The warpgroup algorithm takes multiple LC/MS samples and determines: 1. Segregation of those peaks into compound groups; 2. Per-group consensus integration bounds; 3. Integration bounds for samples in which no peak was detected.
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Warpgroup is an R package for processing chromatography-mass spectrometry data. Warpgroup implements:

  • Chromatogram subregion detection
  • Consensus integration bound determination
  • Accurate missing value integration

For more detailed information please see the publication in Bioinformatics

R Package

Warpgroup is available as an R package on GitHub: nathaniel-mahieu/warpgroup




warpgroup.bounds = warpgroup(peak.bounds, eic.matrix, sc.aligned.lim = 8)

XCMS Usage

The xcmsSet must include rough grouping information. The quality of resulting warpgroups depends on proper grouping and peak detection.


  • xr.l: a list() containing an xcmsRaw object for each sample in the order of @filepaths
  • rt.max.drift: The maximum retention time drift in seconds expected for a peak in the data set in scans. Used when setting the boundaries for looking for missing peaks.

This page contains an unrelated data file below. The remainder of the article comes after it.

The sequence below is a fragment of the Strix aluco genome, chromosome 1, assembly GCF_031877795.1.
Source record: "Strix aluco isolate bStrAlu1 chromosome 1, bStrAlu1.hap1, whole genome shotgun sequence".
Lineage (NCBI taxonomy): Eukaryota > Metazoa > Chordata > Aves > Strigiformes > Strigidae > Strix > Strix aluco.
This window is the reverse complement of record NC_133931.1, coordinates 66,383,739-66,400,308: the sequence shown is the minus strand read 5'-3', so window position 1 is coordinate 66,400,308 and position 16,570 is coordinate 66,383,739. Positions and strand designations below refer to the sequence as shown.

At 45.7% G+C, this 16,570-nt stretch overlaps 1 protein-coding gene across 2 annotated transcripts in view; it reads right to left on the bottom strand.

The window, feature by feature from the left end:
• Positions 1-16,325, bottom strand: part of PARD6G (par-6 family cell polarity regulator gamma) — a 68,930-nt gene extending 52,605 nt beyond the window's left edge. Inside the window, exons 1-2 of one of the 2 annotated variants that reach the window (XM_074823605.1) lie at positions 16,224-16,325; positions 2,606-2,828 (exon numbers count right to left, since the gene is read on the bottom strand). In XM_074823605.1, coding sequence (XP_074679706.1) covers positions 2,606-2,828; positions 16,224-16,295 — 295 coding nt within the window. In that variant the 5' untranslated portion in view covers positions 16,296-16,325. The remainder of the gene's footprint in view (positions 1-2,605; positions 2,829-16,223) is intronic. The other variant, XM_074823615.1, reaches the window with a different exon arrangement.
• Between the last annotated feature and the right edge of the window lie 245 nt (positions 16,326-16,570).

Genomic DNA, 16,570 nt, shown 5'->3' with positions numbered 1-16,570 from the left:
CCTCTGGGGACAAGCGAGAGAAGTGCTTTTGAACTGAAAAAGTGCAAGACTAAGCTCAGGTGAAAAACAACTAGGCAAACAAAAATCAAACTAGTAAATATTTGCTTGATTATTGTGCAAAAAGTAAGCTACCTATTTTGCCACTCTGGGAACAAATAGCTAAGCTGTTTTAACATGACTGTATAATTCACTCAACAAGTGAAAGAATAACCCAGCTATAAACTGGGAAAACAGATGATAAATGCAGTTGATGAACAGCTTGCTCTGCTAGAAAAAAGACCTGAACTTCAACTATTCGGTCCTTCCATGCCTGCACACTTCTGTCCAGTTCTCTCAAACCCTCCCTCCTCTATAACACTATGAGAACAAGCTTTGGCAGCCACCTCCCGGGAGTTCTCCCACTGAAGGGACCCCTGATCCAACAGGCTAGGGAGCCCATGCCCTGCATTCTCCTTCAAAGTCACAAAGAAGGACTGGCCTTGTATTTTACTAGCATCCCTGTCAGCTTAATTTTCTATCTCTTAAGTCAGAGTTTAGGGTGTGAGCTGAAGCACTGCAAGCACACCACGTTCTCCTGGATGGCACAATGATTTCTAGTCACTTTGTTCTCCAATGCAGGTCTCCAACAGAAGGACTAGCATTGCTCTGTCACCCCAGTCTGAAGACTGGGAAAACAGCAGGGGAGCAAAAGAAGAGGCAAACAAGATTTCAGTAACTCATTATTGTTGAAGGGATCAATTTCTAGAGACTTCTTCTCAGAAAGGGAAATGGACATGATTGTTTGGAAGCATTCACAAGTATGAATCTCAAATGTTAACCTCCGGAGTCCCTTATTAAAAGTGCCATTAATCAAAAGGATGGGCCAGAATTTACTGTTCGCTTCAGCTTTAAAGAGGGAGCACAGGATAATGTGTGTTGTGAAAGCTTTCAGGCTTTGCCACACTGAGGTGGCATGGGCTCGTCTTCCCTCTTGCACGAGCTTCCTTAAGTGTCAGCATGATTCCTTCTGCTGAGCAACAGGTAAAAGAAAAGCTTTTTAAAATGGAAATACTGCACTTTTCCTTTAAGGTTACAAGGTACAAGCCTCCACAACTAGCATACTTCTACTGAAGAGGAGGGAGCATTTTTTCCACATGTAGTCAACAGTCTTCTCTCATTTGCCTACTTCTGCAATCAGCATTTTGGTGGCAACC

• ppm.max.drift: The maximum mass drift expected for a peak in the data set in ppm. Used when setting the boundaries for looking for missing peaks. Determines how large a region surrounding the group is extracted in order to include any features which were not detected.
  • rt.aligned.lim: Peak bounds after alignment are considered to describe the same region if they are within this limit.
# Parallel Backend Setup
cl = makeCluster(detectCores() - 1)

#Preprocessing (peak detection, grouping)
xs = xcmsSet(files, ...)
xs.r = retcor(xs, ...)
xs.rg = group(xs.r, ...)

xr.l = llply(xs.rg@filepaths, xcmsRaw, profstep=0)
xs.warpgroup = group.warpgroup(xs.rg, xr.l = xr.l, rt.max.drift = 20, ppm.max.drift = 3, rt.aligned.lim = 5)


Toy data and more examples can be found in the /inst directory.

This is an extreme example, data this unreliable probably shouldn't be trusted, but it provides a nice challenge and conceptual overview of the algorithm.


plot_peaks_bounds(eic.mat, peak.bounds)

Peaks prior to warpgrouping

We can clearly see two peaks in most samples. There is a large retention time drift. There is also a varying degree of merging between the two peaks. In some samples two distinct peaks were detected, in others a single peak was detected.

wg.bounds = warpgroup(peak.bounds, eic.mat, sc.max.drift = 0, sc.aligned.lim = 8)

for (g in wg.bounds) print(plot_peaks_bounds(eic.mat, g))

Peaks after to warpgrouping 1

Peaks after to warpgrouping 2

Peaks after to warpgrouping 3

Warpgroup generated three peak groups, each group describing a distinct chromatographic region and the same region in each sample.

See Also


This project is licensed under the terms of the GPL-3 license.